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may incautiously have received, as we find that others greater and better than ourselves have received, human theories for divine revelation ; and whoever comes to us, with any appearance of reason, to show in what particular we have done this, deserves our thanks, and is entitled to our careful and impartial attention.”

At a time like the present, it is truly refreshing to read a passage from an able writer, which so frankly admits both the past and the present fallibility of the class of Christians to which he belongs; and the possibility that even the writer himself may have “incautiously received human theories for divine revelation." Had the scribes and pharisees, during our Lord's ministry, but possessed candor like this, it might have saved them from the guilt of reproaching and crucifying the Savior of the world. But too many of them “trusted in themselves that they were righteous and despised others.” Hence, as the Mes. siah taught doctrines contrary to the popular creed, they were prepared to reject both him and his doctrines, and to imagine that they should offer acceptable sacrifices to God, by defamimg the character, and taking the life of his Son. To similar delusions men are still liable.

Should the reviewer who wrote the paragraph which has been transcribed, have opportunity to read the chapters on the Atoning Sacrifice, his self-knowledge and sincerity in writing the last sentence may be sooner brought to a test, than he then anticipated. For it is, perhaps, not improbable, that his present views of the atonement are such as I have endeavored to prove not accordant with the gospel; and I can hardly believe that he will be able to say, that there is not “ any appearance

of in what I have written for that purpose. If not, he must feel bound to give me “a careful and impartial attention.” This is all I have to request of him, or of any other writer, or reader. I frankly adopt his language as my own.

I am as liable to err as he is. If what I have written shall be the means of convincing him of error, the gain will be on his part. Should he or any other writer convince me of error, he may be called the victor, but I


shall be the gainer. And I hope I am not yet too old to learn, or too uncandid to be willing to exchange error for truth.

I have long been pleased with the resolution of President Edwards, which the reviewer has mentioned with approbation. After refleoting on the fact, that “ Old men seldom have any advantage from new discoveries, because these are beside a way of thinking which they have long been used to,"—the good man thus resolved, “If ever I live to years, I will be impartial to hear reasons of all pretended discoveries, and receive them, if rational, how long so ever I may have been used to another way of thinking.” He who acts on this principle, may be ever improving his mind, and correcting his own errors. But a map who flatters himself that there can be no danger of his being in error, while on the popular side of a controversy, gives ample evidence that he is now in error, and is likely to retain it as long as he lives. Persons of this character too often seem to imagine that their time cannot be better employed, than in blasting the reputation of such men as dare to think for themselves ; and who, by inquiry, find reason to deviate from the traditionary path. Less of this practice would be prevalent, if Christians in general would adopt the principle of Bishop Watson. In his answer to Paine, he has this remark, —“A philosopher, in search of 'truth, forfeits with me all claim to candor and impartiality, when he introduces railing for reasoning, and illiberal sarcasm in the room of argument.” Happy it might have been for our country, had this prac. tice been confined to avowed Deists, or had it been buried in the grave of Thomas Paine. But is it not a lamentable fact , that writers, even of the present age,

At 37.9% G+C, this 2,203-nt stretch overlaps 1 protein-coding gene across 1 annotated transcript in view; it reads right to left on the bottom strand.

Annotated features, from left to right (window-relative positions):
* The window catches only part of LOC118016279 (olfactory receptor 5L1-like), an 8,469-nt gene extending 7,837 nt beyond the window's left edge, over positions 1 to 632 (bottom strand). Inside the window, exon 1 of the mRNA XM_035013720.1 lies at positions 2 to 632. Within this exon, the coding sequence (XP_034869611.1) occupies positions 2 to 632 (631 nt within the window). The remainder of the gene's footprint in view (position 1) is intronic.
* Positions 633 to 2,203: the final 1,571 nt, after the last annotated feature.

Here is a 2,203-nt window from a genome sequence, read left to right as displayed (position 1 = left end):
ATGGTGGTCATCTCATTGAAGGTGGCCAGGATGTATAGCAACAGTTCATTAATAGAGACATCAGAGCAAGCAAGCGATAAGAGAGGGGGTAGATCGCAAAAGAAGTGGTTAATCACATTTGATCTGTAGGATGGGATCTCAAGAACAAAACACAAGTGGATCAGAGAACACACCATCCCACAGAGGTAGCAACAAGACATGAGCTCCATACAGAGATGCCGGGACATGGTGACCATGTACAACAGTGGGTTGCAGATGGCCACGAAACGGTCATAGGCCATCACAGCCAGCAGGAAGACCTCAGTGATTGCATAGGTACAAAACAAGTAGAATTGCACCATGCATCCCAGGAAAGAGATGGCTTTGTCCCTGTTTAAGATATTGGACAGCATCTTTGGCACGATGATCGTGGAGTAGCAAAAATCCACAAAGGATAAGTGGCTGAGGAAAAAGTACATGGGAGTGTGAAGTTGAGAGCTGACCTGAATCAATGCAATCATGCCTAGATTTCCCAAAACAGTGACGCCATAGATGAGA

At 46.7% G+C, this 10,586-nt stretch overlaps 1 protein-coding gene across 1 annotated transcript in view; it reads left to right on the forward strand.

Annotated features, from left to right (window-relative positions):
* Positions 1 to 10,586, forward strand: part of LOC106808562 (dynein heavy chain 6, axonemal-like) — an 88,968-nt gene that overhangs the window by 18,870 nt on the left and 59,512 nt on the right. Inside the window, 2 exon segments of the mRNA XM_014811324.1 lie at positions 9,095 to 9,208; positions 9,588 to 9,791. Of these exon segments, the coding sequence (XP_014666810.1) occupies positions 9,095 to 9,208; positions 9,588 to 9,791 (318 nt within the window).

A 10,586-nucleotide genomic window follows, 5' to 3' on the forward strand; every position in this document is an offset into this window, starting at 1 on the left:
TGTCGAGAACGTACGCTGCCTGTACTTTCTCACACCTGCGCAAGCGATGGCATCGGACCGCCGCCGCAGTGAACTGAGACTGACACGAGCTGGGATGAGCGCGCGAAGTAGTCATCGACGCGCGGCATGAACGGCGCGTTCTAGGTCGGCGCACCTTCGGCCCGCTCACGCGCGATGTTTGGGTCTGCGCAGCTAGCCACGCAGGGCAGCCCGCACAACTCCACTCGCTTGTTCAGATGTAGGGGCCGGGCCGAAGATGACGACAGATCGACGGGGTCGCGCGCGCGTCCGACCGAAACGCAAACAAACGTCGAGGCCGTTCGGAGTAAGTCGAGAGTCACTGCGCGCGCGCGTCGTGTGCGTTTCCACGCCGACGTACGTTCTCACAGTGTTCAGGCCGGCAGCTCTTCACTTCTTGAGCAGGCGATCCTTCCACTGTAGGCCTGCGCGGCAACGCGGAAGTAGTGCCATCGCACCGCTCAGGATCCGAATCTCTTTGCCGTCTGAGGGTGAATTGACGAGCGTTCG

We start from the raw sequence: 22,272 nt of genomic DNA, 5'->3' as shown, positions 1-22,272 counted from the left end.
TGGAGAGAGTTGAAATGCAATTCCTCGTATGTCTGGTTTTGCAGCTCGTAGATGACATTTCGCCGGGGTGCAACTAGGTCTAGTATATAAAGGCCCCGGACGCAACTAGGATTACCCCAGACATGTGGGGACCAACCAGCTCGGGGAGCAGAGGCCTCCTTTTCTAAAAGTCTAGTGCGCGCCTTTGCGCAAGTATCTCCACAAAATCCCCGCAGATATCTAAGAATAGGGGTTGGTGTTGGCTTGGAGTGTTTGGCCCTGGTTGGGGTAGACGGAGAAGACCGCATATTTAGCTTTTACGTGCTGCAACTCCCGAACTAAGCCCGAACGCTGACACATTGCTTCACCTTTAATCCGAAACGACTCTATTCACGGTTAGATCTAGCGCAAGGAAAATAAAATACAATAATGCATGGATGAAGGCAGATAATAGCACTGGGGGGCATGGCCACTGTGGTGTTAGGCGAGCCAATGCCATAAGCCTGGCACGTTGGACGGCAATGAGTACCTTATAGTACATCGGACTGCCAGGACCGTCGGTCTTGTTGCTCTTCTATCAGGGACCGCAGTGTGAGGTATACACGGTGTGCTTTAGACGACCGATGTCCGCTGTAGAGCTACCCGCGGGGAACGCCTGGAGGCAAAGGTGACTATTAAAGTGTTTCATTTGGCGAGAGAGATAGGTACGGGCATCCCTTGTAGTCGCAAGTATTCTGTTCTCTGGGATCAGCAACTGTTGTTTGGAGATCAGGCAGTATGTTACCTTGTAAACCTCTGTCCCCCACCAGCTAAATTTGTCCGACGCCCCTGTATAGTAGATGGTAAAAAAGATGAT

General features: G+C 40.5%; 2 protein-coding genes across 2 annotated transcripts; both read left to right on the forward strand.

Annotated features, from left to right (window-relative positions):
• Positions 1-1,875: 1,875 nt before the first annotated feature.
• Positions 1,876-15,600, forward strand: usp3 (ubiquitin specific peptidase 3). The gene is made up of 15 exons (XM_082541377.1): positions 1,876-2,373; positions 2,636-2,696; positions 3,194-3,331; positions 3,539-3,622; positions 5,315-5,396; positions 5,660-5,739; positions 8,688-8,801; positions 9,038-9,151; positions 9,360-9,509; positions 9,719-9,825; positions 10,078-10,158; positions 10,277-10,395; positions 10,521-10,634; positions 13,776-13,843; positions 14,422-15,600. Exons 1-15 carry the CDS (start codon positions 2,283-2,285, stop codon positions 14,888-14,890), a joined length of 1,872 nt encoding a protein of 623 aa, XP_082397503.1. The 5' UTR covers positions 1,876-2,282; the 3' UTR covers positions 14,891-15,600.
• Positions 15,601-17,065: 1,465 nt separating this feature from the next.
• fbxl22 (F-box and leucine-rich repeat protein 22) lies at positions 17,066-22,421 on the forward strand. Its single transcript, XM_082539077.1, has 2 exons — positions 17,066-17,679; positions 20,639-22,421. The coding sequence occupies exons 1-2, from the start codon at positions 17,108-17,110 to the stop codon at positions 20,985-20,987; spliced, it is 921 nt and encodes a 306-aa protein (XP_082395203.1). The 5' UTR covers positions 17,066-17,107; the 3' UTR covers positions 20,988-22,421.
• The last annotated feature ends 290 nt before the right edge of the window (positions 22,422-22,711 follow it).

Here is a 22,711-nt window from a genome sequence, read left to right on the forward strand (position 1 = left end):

with high pretensions to Christianity, are not behind Mr. Paine, except in point of time, in regard to “railing,” and “illiberal sarcasm ? ” and that, too, while professedly vindicating the Christian religion, the very soul of which is love ? Is

not to be deplored, that Christians should thus set an example of one of the most detestable vices which ever disturbed the peace of man?

If, during the little time I may have to live, any candid writer shall convince me that my present views of the atoning sacrifice are erroneous, I hope I shall have the magnanimity frankly and publicly to retract them. But at my age, it is not to be expected of me, that I shall engage in controversy to defend what I have written. Should the work be assailed with the spirit of reproach and sarcasm, the writer, whoever he may be that shall adopt this course, may feel persectly assured beforehand, that what he may write will be neither answered nor read by me. Such a spirit, I regard as the bane of the Christian religion, beneath the dignity of a disciple of Christ, and so contagious, that no one can volunteer a contact with it, without danger of contamination.